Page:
How to Use Linear Advance in Cura? (In-Depth Explanation)

3D printing is a technically complex process, where even printing a very simple test cube can have glaring imperfections if you don’t configure your printer and your slicer correctly.

Fortunately, the technology in 3D printing is rapidly advancing every day, with engineers working on new features and fixes that allow the process to go smoother without requiring too much effort from the end-user.

Today, we will be talking about one such feature in Marlin firmware called Linear Advance and how you can activate it in Cura in particular.

So, how to use linear advance in Cura?

You can use linear advance in Cura by either downloading the Linear Advance Settings plugin from Ultimaker Marketplace or adding its G-code (M900) to the G-code Start Scripts section in Machine Settings.

In the next section, we will be laying out the steps for both methods of activating Linear Advance in Cura, alongside the advantages and disadvantages of using them.

How to Use Linear Advance in Cura?

As there are two different methods to choose from for activating Linear Advance in Cura, we will be going over each of these methods individually in detail in this section.

Using the Linear Advance Settings Plugin

The first method of activating Linear Advance in Cura is with the Linear Advance Settings plugin, which is an extension that enables the necessary fields for configuring Linear Advance in the Print Settings menu of Cura.

Here are the steps we recommend taking for installing the Linear Advance Settings plugin in Cura:

  1. Add the Linear Advance Settings plugin to Cura. You will need to log in to your Ultimaker account if you haven’t already.
  2. Restart Cura if you already have it open.
  3. Cura will ask you to sync the settings in a pop-up, which you will need to confirm. After a few more pop-ups, the plugin will be in effect.
  4. Go to the Print Settings menu and click the three lines icon next to the search box, which will bring up the Setting Visibility dialog.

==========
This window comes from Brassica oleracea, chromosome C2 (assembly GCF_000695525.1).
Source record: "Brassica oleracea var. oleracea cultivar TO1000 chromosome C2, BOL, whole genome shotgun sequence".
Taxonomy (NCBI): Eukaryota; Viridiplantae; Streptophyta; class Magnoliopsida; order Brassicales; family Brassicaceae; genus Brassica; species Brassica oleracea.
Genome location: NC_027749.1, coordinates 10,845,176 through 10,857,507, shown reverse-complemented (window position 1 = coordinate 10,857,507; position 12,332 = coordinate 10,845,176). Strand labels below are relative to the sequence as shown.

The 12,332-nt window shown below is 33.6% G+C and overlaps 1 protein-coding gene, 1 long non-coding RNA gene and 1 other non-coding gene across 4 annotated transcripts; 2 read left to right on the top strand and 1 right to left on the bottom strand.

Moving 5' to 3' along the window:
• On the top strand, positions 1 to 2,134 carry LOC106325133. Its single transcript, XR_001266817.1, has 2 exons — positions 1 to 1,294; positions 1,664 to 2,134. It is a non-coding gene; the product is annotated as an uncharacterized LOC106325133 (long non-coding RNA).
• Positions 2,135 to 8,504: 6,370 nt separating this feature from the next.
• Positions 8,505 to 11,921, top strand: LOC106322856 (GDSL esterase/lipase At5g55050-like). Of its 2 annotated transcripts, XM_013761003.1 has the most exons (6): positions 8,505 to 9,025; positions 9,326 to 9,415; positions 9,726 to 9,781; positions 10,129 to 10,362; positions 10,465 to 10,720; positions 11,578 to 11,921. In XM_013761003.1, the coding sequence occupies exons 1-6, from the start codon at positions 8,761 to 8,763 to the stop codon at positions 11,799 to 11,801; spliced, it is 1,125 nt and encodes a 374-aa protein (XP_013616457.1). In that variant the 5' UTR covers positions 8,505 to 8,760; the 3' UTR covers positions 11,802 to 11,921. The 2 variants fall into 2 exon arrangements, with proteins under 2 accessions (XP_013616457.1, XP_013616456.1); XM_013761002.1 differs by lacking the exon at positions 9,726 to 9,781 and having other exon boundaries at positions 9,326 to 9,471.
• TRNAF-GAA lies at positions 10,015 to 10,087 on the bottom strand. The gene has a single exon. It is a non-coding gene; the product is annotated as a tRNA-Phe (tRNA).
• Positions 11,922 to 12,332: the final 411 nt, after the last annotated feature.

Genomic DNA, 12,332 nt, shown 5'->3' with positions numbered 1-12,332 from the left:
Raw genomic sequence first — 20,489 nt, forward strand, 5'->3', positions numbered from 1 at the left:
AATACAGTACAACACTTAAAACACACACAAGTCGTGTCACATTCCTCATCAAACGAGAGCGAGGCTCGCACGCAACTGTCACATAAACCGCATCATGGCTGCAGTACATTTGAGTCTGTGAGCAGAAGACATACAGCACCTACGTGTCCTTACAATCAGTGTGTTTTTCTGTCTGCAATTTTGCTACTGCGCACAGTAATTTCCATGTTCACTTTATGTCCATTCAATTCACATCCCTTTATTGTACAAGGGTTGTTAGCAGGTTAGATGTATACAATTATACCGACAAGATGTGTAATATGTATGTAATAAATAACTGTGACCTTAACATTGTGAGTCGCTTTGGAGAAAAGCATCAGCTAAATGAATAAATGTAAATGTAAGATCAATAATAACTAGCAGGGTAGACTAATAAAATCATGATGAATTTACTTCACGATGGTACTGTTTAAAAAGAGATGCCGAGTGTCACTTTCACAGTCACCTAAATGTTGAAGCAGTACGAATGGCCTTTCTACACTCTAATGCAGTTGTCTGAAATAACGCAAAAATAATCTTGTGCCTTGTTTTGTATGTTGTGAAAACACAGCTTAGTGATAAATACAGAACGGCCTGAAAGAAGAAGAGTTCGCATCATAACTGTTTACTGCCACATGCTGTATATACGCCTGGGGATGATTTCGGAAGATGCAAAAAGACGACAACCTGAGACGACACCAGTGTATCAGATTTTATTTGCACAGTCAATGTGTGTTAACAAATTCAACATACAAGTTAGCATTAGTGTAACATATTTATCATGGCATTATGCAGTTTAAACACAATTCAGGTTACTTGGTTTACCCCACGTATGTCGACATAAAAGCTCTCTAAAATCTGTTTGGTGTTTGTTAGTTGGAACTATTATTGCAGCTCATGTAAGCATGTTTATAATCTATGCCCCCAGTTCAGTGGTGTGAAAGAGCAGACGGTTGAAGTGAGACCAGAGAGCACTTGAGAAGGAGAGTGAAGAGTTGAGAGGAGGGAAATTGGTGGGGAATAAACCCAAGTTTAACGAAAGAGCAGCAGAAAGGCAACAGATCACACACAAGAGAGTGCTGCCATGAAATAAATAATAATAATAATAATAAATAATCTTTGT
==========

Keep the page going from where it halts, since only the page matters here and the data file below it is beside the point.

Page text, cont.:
5. Click “All” from the dropdown to enable visibility for all settings, and close the dialog.
  6. Type “linear advance” into the search box, and enter the K-factor value into the Linear Advance Factor input.

For any value other than 0 for the Linear Advance Factor parameter, Linear Advance will be active.

If you don’t know where to find the K-factor value, we will be covering it in the upcoming section.


  • The plugin makes it extremely easy to enable and disable Linear Advance.
  • The plugin adds additional inputs for defining individual K-factor values for different parts of the object, such as walls, infill, skirts, brims, and more.


  • Installing the plugin requires you to have an Ultimaker account.
  • It’s a third-party plugin that may not always be up-to-date with new versions of Cura.

Using the G-code Start Scripts

Using the G-code Start Scripts is another way of activating Linear Advance in Cura, which practically causes the slicer to issue the G-code for Linear Advance to the printer before starting the printing process.

Here are the steps we recommend taking for using the G-Code Start Scripts:

  1. Click Settings on the top menu of Cura.
  2. Bring your mouse over the Printer option, and click Manage Printers from the dropdown.
  3. Choose the printer you would like to configure, and click the Machine Settings button.